Think tank Transnational Institute (TNI) has called on the European Union (EU) to spend its resources saving lives, instead of punishing people seeking safety on its shores.
Europe had already deported over 70,000 Afghans over the past decade and is now actively seeking to repel Afghan asylum seekers as the Taliban take command of their country.
Frontex, the European Union's border control agency, was granted a €5.6 billion ($6.6 billion) budget in 2020.
As Frontex expands to become the largest agency in the EU, billions in lucrative deals for border infrastructure are expected. Recent tenders include €50 million ($59 million) for drone surveillance services and €442 million ($524 million) for new digital infrastructure.
Nick Buxton, a researcher at the TNI, said: "The Afghanistan crisis has been a moral test for European institutions, and one which they are currently failing."
"Whether it is member states pushing to continue deporting Afghans or EU statements about working with the Taliban to prevent migration flows, the EU perpetuates its policies of denying safe legal routes to desperate people, knowing that this will lead to many lost lives."
Public money is being splashed on yet more walls, weapons, and surveillance technology, where the only winners are the arms and security industry. Our resources should be going towards saving lives, not punishing people seeking safety.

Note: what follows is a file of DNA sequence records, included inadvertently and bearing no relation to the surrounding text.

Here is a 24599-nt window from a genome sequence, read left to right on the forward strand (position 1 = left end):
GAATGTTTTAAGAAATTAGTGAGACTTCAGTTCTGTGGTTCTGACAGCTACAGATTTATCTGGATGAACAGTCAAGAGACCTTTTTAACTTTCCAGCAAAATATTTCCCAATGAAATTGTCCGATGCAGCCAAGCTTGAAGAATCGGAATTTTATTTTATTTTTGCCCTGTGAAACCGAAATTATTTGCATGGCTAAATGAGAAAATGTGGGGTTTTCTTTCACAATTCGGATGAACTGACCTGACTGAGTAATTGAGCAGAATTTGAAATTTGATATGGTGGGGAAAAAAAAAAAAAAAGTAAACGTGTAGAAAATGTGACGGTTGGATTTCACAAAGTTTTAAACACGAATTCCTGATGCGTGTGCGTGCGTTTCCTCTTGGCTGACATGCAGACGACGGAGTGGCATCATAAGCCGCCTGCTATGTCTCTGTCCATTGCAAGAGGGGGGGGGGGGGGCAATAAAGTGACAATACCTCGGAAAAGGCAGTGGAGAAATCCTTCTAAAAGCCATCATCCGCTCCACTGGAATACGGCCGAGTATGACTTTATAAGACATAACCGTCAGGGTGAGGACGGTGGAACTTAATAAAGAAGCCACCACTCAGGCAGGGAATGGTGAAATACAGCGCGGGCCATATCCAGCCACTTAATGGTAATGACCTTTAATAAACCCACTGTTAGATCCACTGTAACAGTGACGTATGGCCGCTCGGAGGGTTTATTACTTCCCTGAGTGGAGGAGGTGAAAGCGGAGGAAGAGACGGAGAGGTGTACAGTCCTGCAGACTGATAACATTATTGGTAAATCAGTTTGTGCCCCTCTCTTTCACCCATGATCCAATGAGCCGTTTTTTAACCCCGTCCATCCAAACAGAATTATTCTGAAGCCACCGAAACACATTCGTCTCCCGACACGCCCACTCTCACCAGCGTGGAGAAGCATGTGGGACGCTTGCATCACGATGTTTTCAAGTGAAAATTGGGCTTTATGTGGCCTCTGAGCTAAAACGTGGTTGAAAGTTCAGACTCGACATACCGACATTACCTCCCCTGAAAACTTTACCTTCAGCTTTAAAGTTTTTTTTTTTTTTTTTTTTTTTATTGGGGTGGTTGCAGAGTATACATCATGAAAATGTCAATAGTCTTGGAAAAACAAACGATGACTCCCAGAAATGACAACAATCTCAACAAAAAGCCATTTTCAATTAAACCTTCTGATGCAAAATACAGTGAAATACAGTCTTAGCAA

Drones, biometrics systems, facial recognition, and other technologies are regularly used by Frontex in its bid to keep out migrants.
This comes as the EU has said it may work with the Taliban to keep refugees out.
Last month, six EU member states demanded deportations continue. Austria, Denmark, Belgium, the Netherlands, Greece and Germany signing a letter which said that "stopping returns sends the wrong signal and is likely to motivate even more Afghan citizens to leave their home for the EU." While senior EU diplomat Michel Barnier has announced his bid for the French presidency running on a platform that would stop immigration.
On 15 August the Taliban gained control of the Afghan capital ahead of the final withdrawal of US and NATO forces from the country after a 20-year occupation. Thousands of people have tried to flee as a result, fearing a return to the group's strict interpretation of Islamic laws and repression of women's rights.